Visitors travelling on the Welshpool & Llanfair Light Railway are now enjoying the benefits of a £42,500 project – especially those who suffer from mobility issues.
In May 2016 the mid-Wales heritage line won a £42,500 Government Grant to improve access to its trains for wheelchair-bound visitors. The grant, announced by then Minister for Rail Claire Perry MP, was made as part of the £1 million Heritage and Community Rail Tourism Innovation competition, run by the Challenge Fund of the Department for Transport and the Rail Safety & Standards Board (RSSB).
The Llanfair Line’s ‘Disability First’ project, combining carriage modifications and platform lifts to allow visitors in wheelchairs to board and alight from most service trains in comfort and safety, was one of 17 winners announced by the Government.
Disability First sought to address access issues for wheelchair users, always a challenge for heritage railway operators as the passenger carriages on such lines were built long before society recognized the importance of disabled access. That challenge is increased on narrow gauge railways such as the W&LLR, due to the more restricted dimensions of the carriages and lower platforms.
The first phase of the project saw portable platform lifts purchased for Welshpool and Llanfair stations, allowing much more effective access for motorised wheelchairs to most of the line’s carriages. These lifts came into full use for the 2018 season and have proved highly popular with passengers, both those using wheelchairs and those with limited mobility who find the steps up into the carriages a challenge.
Phase two is focusing on the Llanfair Line’s two most heavily-used bogie carriages, built in the 1950s for the Hungarian State Railways (MAV) and highly popular with travellers due to their large viewing windows. The plans involved modifying the balcony at one end of each vehicle and redesigning the internal layout by fitting tip-up seats to accommodate more of the larger wheelchairs that have become more common in recent times.
In February MAV carriage No. 418 was dispatched to Rampart Engineering at Barrow Hill, Derbyshire, for the modifications to be made, along with a general refurbishment and repaint. Following completion of the work, carefully monitored by W&LLR member Phil Crook, the vehicle was returned to the railway on Monday 21st May and has now returned to service. The lorry that brought MAV 418 home then loaded sister carriage MAV 430 to be taken to Rampart for similar treatment.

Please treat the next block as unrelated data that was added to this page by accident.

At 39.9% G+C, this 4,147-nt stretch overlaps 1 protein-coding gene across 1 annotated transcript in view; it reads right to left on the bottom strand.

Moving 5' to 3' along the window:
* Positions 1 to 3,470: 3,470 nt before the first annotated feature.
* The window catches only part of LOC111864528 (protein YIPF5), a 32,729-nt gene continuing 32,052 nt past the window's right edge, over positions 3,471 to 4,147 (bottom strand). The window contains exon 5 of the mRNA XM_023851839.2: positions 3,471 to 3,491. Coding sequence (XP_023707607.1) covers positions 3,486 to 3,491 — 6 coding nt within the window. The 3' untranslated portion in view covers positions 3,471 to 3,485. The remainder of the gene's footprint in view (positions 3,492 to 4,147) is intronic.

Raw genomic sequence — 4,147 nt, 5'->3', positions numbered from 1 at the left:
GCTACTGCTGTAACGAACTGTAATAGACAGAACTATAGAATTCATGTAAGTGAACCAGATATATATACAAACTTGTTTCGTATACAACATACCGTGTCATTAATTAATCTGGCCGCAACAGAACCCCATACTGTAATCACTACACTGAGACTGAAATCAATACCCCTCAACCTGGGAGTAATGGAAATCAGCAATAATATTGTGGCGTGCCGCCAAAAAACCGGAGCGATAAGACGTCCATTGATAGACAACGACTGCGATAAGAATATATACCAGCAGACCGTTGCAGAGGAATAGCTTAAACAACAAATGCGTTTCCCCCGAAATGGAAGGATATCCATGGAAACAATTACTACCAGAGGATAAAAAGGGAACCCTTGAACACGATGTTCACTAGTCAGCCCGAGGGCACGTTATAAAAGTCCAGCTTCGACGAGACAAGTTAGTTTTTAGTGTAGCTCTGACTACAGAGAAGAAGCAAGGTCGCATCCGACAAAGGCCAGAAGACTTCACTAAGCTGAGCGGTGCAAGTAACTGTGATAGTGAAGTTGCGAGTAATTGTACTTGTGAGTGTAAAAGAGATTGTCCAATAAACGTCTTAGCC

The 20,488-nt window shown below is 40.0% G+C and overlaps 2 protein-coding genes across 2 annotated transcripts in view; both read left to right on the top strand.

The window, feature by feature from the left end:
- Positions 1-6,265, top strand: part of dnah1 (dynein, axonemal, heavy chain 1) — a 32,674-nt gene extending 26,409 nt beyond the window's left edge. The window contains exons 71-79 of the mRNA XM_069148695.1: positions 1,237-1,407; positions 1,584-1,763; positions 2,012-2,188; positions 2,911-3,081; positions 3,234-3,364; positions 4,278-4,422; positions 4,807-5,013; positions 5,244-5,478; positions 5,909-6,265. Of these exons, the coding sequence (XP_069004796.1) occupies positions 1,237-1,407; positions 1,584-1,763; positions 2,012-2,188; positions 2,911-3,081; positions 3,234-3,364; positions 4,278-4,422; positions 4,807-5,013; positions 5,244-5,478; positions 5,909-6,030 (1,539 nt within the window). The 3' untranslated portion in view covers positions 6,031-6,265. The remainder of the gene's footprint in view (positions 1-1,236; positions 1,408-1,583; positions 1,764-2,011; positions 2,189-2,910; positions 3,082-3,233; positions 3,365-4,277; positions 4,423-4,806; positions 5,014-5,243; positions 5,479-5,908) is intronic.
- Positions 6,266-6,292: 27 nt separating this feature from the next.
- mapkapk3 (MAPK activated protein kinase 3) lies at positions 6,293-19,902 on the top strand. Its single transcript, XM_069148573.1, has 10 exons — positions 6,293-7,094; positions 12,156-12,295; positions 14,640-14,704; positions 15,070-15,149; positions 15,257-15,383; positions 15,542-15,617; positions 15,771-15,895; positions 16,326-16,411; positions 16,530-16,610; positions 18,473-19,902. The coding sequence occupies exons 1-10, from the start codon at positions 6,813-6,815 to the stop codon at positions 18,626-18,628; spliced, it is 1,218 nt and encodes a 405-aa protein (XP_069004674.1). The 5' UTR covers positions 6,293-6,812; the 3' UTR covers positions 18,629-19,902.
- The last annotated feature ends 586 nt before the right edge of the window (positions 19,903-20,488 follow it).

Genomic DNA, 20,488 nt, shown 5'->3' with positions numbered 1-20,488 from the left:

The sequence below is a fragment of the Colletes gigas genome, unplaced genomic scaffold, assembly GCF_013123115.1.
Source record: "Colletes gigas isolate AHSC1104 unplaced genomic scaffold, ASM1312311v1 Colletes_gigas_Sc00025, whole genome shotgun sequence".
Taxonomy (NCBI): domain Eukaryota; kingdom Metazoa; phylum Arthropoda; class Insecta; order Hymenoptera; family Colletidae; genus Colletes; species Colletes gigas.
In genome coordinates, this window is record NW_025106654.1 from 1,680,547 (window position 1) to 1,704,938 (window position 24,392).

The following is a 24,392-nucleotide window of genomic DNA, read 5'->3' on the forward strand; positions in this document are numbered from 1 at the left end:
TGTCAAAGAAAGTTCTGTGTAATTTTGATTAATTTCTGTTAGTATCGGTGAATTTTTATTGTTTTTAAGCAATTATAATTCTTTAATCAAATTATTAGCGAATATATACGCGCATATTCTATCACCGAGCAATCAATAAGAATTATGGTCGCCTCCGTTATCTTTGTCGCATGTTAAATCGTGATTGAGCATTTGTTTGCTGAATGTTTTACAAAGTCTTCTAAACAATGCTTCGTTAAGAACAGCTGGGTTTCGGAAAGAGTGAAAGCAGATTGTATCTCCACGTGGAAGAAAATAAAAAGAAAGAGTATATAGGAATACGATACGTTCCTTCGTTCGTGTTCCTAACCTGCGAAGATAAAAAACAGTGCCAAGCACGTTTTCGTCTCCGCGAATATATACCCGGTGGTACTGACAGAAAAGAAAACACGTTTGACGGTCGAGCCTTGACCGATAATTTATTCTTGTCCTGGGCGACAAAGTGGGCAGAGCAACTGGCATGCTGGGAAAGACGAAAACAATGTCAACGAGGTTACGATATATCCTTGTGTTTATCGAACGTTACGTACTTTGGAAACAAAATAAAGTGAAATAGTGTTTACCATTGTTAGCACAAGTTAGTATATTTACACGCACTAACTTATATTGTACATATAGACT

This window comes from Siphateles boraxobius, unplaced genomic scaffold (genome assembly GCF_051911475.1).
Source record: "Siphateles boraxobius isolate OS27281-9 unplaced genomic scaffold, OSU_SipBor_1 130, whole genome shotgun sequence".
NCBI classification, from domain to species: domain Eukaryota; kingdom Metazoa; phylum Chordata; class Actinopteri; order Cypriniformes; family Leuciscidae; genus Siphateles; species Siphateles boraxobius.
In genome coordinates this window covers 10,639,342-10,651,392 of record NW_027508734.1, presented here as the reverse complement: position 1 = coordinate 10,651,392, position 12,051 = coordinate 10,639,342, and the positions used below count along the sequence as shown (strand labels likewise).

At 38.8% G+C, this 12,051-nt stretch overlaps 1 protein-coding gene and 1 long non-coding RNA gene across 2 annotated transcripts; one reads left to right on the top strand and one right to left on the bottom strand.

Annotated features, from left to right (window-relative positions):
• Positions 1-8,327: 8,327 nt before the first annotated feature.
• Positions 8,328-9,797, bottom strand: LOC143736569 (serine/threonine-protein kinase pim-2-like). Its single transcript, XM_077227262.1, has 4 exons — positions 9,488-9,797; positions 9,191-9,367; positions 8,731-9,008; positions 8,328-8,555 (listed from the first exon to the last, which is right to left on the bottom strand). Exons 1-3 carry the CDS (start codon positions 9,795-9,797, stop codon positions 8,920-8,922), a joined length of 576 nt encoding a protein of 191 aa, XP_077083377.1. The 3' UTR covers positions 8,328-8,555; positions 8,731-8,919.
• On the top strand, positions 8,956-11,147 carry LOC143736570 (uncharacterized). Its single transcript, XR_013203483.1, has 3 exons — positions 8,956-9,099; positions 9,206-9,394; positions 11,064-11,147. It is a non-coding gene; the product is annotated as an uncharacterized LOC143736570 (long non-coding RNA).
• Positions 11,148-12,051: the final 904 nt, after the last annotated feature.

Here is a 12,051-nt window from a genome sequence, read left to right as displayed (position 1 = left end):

W&LLR Appeals Director Iain McLean, who helped secure the grant, said that the financial support by the DfT and RSSB to improve access for those with mobility challenges had been very welcome. “We want to be able to welcome everyone to our railway, to fulfill our mandate to educate the public about the railway and the important role it played in this agricultural community,” Iain added.
The W&LLR now plans a programme to communicate the improved facilities to wheelchair users and disabled access groups and to encourage them to enjoy the 16-mile return journey through lovely Mid-Wales countryside. The MAV carriages are rostered in most but not all trains – intending passengers can check by calling 01938 810441. Visitors are also welcome in the Llanfair Caereinion tearoom and in the fully accessible stations at each end of the line, where disabled parking is available. Any intending visitor with mobility challenges can access the railway’s access statement at www.wllr.org.uk/access-statement or call 01938 810441 to confirm that their wheelchair can be accommodated on the train.
Trains run on the Welshpool & Llanfair Light Railway at weekends from Easter to October and during the week from May to September. The regular timetable and special events calendar are available at www.wllr.org.uk, which also includes online ticket-booking facilities.
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